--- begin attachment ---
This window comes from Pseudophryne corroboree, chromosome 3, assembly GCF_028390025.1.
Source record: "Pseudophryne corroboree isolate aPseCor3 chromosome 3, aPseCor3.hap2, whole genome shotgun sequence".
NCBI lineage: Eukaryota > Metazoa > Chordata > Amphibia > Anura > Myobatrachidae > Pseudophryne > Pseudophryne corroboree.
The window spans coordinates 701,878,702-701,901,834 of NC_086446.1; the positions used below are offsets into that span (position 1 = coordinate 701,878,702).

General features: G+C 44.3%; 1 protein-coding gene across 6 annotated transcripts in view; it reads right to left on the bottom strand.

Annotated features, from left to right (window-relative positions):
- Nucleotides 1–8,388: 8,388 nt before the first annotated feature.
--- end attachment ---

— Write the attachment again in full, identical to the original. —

This window comes from Pseudophryne corroboree, chromosome 3, assembly GCF_028390025.1.
Source record: "Pseudophryne corroboree isolate aPseCor3 chromosome 3, aPseCor3.hap2, whole genome shotgun sequence".
NCBI lineage: Eukaryota > Metazoa > Chordata > Amphibia > Anura > Myobatrachidae > Pseudophryne > Pseudophryne corroboree.
The window spans coordinates 701,878,702-701,901,834 of NC_086446.1; the positions used below are offsets into that span (position 1 = coordinate 701,878,702).

General features: G+C 44.3%; 1 protein-coding gene across 6 annotated transcripts in view; it reads right to left on the bottom strand.

Annotated features, from left to right (window-relative positions):
- Nucleotides 1–8,388: 8,388 nt before the first annotated feature.